In many cases, there is a need to split a userbase into 2 or more buckets. For example:

**UCG:**Many companies that run promotional campaigns, in order to quantify and evaluate the performance of the campaigns, create a Universal Control Group (UCG) which is a random sample of the userbase and does not receive any offer or message.**Bucketize**: For testing purposes, it is common to split the userbase into buckets so that to be able to compare them in a long term.**Samples for Machine Learning**: A userbase can become too large for a machine learning model to run and for that reason, it is common to get random samples.

## The requirements

For the cases that we mentioned above, the splitting algorithm must satisfy the following two requirements:

- There should be a mapping function so that every time we encounter an
**existing user**to be assigned to the same group. For instance, if the**UserID**`152514`

was initially assigned to UCG, then it will always be to UCG group. - There should be a mapping function so that every
**new user**to be assigned to a group.

We can fulfill the requirements above by applying the modulo operation.

## Example of Splitting the Userbase with Modulo

Let’s see how we can split the Userbase into two buckets. Let’s say that we want 20% of the users to be in UCG and the rest 80% to be Control. Usually, the UserIDs will be hashed, according to GDPR compliance. Below we generate some random data:

library(tidyverse) library(digest) library(Rmpfr) set.seed(5) df<-tibble(Row_Number = seq(1,100000)) df<-df%>%rowwise%>%mutate(Hash_Name = digest(paste(sample(LETTERS, 10, replace = TRUE), collapse = ""), algo="md5", serialize=F), Event_Date = lubridate::as_datetime( runif(1, 1546290000, 1577739600))) head(df)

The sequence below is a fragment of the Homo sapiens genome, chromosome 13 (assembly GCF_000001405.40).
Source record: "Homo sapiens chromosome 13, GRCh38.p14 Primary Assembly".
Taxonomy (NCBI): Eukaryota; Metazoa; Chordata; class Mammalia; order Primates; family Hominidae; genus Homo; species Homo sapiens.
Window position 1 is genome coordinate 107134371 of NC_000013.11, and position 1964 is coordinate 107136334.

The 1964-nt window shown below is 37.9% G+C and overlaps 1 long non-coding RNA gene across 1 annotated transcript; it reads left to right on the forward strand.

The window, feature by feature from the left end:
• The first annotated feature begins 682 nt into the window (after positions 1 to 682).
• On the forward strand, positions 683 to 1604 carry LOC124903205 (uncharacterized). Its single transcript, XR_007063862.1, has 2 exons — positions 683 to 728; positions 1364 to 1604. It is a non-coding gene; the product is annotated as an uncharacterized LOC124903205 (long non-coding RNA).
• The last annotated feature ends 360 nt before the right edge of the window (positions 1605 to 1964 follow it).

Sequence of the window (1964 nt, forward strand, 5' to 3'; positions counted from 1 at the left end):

**Output:**

```
# A tibble: 6 x 3
# Rowwise:
Row_Number Hash_Name Event_Date
<int> <chr> <dttm>
1 1 275db34231203750f10adb24c76b9619 2019-06-10 06:15:33
2 2 9a449c58ac6baed3b3648f0f3b5f8084 2019-03-27 21:38:34
3 3 e28e89ab554739a982c862cccf024464 2019-12-02 15:43:48
4 4 45b9aea890d3b98419cae72bb497e94b 2019-10-18 18:58:23
5 5 c4ce7434621d08f5195fbd1bfc1c20c2 2019-08-09 06:14:45
6 6 0b8a304be1015cacfcf31dd40ef6a381 2019-04-10 08:07:28
```

In order to generate random numbers, it is better to choose a prime number for the modulo operation. For this example, we will take the **997** which is a prime number. The other thing that we need to do, is to** convert the MD5 Hashed to numeric**. We can do it with the `Rmpfr`

library in R. To sum up:

- We will convert the MD5 to numeric
- We will divide the above number by
**997**and we will keep store the remainder

df$Remainder <- as.numeric(mpfr(df$Hash_Name, base=16) %% 997)

**Is it Random**?

This approach generates pseudo-random numbers. Let’s see if the distribution of the numbers (from 0 to 996) is random.

hist(df$Remainder)

We can apply a Chi-Square test too.

chisq.test(table(df$Remainder))

**Output:**

```
Chi-squared test for given probabilities
data: table(df$Remainder)
X-squared = 995.2, df = 996, p-value = 0.5012
```

The** P-value is 0.5012** which implies that the generated numbers can be considered random.

Now, we can split our UB into **UCG **and **Control** as follows:

**If the remainder is less than 200 then UCG else Control**

df$Group <- ifelse(df$Remainder<200, 'UCG', 'Control') df

**Check the Proportions**

Finally, we want to make sure that the proportion is 80% vs 20% for Control and UCG respectively.

prop.table(table(df$Group))

**Output:**

```
Control UCG
0.80002 0.19998
```

## Conclusion

We can use the modulo function to split a userbase in a reproducible and efficient way.